The people of Southern Arizona put their spin on places to visit.
By Stacey Gregory
Born and raised in Tucson, Arizona, Allan Conger spent ten years in the Marine Corps before finding his way back to the Old Pueblo, attending The University of Arizona, and meeting and marrying Alicia, a Tucson native. Not only does he like beer, but he also discovered a creative outlet through homebrewing.
“I like being creative, so we started brewing beer in our garage,” said Conger. “Folks thought we were pretty good at brewing beers, so Alicia and I thought we’d give it a go and try and work for ourselves.”
They opened 1912 Brewing Company, named after the year Arizona became a state. Allan is the brewer, and Alicia runs the taproom.
“The atmosphere is laid back and welcoming. Our guests often describe it as feeling like home, and they can find something they like because we make such a wide variety of styles,” he said.
1912 offers more than 20 beer styles with about seven core brews on tap. Two flagship brews include Weapons Check (an Irish Red) and the award-winning Naughty Naranja (a gose). Seasonal options (fruit-permitting) include the favorite blueberry pie gose.
“My wife is Hispanic, so we also like to bring in Mexican ingredients, like our Mexican Candy gose,” he said.
When he’s not creating new flavors, Conger is exploring Tucson. He shares some of his favorites here.
Conger’s Tastes of Tucson
The obvious choice, but one not to be overlooked, is Tucson’s Mexican cuisine. You’ll find it on just about every street in the city. One of his favorites was also a 2021 Travel Magazine, “The 10 Best Hot Dogs in the USA,” and that’s The Sammy from El Guero Canelo. This is a Sonoran-style hot dog (a hot dog wrapped in bacon and topped with beans, onions, tomatoes, mayo, mustard, and jalapeño sauce) that has two hot dogs instead of just one.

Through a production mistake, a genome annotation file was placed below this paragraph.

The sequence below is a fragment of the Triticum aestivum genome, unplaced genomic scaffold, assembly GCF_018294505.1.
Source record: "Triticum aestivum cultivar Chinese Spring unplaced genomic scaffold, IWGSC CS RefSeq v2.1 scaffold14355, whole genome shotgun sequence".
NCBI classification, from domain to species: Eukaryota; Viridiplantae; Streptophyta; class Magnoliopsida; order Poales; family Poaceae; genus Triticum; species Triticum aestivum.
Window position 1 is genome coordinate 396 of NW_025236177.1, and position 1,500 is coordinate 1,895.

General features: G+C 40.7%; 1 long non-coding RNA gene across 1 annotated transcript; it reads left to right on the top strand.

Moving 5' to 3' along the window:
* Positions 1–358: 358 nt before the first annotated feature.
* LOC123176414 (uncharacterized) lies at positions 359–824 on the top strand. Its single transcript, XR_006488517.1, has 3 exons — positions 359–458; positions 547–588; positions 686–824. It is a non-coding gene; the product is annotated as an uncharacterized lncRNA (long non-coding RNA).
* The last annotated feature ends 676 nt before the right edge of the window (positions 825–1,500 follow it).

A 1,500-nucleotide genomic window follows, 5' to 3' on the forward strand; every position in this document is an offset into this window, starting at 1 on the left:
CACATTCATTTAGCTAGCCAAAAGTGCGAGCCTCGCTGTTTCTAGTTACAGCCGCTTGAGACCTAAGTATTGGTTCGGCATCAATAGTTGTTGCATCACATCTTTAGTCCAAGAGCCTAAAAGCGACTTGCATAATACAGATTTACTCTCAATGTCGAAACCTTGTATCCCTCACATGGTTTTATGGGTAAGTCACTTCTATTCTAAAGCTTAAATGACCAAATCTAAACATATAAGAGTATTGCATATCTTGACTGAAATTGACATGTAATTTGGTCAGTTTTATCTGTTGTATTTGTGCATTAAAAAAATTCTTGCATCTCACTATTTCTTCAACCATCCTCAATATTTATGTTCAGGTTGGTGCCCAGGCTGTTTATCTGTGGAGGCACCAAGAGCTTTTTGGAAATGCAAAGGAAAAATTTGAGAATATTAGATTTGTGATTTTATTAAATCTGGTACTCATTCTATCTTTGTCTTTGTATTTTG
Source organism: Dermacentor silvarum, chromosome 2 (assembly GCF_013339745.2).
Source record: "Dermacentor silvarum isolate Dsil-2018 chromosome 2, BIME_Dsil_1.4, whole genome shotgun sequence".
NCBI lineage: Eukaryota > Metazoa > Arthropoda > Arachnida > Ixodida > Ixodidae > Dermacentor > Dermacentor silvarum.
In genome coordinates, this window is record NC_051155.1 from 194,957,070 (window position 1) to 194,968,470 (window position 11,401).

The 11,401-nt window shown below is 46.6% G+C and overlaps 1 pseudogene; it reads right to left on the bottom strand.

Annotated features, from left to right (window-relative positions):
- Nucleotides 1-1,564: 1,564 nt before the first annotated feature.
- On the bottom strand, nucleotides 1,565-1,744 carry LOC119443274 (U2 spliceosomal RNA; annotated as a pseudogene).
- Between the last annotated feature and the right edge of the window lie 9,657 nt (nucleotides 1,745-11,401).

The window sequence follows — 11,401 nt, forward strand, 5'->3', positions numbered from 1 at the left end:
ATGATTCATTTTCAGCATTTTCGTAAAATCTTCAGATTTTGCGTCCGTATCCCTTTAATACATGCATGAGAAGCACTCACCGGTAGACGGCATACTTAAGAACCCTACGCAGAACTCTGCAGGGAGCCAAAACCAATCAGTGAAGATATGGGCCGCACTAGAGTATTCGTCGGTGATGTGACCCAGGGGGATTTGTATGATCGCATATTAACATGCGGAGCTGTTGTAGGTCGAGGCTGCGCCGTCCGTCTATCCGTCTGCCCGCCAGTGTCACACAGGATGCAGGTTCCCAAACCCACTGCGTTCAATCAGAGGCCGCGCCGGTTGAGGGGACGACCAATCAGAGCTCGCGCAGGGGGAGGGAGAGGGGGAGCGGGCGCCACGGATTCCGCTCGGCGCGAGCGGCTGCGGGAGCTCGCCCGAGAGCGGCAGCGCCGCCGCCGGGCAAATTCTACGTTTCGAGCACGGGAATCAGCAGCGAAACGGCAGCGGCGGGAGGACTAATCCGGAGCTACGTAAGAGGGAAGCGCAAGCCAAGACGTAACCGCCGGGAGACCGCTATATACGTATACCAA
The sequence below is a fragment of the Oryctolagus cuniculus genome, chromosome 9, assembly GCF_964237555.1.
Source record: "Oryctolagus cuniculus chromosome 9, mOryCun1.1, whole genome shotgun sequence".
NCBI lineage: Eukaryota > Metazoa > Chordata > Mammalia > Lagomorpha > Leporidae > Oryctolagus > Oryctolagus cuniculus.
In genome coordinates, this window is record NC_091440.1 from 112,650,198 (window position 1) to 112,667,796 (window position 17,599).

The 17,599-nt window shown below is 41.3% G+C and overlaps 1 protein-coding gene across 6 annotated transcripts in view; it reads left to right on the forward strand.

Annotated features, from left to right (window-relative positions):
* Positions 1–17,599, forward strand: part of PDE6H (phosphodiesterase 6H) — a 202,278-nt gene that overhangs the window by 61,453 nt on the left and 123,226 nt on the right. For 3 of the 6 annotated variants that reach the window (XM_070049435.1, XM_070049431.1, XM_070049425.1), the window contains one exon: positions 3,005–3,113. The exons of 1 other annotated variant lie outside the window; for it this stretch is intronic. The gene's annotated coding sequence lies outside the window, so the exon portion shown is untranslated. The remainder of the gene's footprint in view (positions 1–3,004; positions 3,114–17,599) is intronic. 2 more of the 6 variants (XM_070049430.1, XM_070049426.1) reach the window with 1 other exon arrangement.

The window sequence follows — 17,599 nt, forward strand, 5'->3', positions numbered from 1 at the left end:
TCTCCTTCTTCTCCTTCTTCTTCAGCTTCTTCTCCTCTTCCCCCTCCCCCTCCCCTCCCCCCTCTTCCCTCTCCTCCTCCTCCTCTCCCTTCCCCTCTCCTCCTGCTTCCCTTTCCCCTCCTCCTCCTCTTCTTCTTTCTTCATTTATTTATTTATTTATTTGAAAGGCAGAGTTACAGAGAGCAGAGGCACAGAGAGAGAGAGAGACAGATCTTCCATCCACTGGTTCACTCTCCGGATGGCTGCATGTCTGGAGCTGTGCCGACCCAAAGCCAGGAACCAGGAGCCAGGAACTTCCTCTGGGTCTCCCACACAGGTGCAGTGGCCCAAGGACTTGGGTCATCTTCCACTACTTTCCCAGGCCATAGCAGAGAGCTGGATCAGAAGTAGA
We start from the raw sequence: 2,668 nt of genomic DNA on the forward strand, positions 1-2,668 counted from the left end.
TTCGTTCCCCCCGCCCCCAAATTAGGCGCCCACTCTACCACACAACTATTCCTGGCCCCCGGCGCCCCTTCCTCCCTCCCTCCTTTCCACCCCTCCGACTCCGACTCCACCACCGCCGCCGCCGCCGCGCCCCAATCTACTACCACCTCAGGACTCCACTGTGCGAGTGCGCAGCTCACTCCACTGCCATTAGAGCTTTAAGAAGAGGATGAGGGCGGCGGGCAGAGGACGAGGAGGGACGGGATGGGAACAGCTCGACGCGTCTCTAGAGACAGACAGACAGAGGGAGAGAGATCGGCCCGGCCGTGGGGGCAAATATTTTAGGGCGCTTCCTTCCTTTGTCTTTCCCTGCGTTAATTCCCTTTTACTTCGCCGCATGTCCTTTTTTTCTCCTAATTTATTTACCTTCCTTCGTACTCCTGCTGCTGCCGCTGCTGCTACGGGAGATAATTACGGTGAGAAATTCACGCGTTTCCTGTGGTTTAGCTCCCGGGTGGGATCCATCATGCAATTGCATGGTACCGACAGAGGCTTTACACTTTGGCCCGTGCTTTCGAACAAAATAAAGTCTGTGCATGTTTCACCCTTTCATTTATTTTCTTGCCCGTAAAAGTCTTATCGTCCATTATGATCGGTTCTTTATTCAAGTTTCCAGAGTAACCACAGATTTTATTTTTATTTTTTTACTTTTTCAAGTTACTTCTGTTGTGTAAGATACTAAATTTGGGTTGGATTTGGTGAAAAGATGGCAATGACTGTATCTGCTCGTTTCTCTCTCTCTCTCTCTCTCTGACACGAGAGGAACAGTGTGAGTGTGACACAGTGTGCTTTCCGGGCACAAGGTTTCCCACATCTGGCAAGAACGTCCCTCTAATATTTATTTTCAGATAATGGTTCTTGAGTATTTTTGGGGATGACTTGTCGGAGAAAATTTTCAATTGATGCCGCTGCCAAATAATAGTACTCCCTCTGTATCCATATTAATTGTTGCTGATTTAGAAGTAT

“One Sammy dog is a full meal,” he said. “In the summer, a great addition is their mangoyada made with mango, chamoy, ice, tajín, and lime.”
Tucson has other options, too. The Parish tops his list. Tucson’s only Southern fusion gastropub offers bold dishes like Guedry’s Gumbo with crawfish hush puppies and an extensive selection of craft beers and unique cocktails created with housemade infused spirits.
“I love their compressed watermelon, pickled berry, and pork belly salad,” said Conger. “The people there are also great, including the owners. They push the envelope with different techniques and flavors.”
And when it comes to date night, the couple’s favorite cocktail is a whiskey sour at the Good Oak Bar, a downtown establishment serving local and regional whiskey and agave-based spirits, Arizona beer and wine, and delicious pub fare.
Follow Conger Around Tucson
Going outside is high on Conger’s list of things to do in Tucson. He spends time hiking and mountain biking at Sweetwater Preserve. The more than 880-acre preserve draws hikers, bikers, equestrians, walkers, and runners year-round. The 15 miles of trails were ranked #4 in the nation by Singletracks.com.
“You can spend quite a bit of time here, walking around and seeing all the different aspects of nature. It’s a good workout not too far from town,” he said.
He also points out the nightlife is a bit unusual in Tucson. The swanky Owls Club cocktail bar was once a funeral home built in the 1920s in downtown Tucson. Armory Park’s neighborhood haunt offers an extensive whiskey selection, an old-world wine list, well-curated spirits, and a modest beer program.
Another downtown Tucson funeral home was transformed into Reilly Craft Pizza and Drink with a second location in Oro Valley. Both modern Italian eateries serve elevated wood-fired pizzas and pasta, but the downtown location has the Tough Luck Club. The popular downtown basement speakeasy serves cocktails in the basement of Reilly.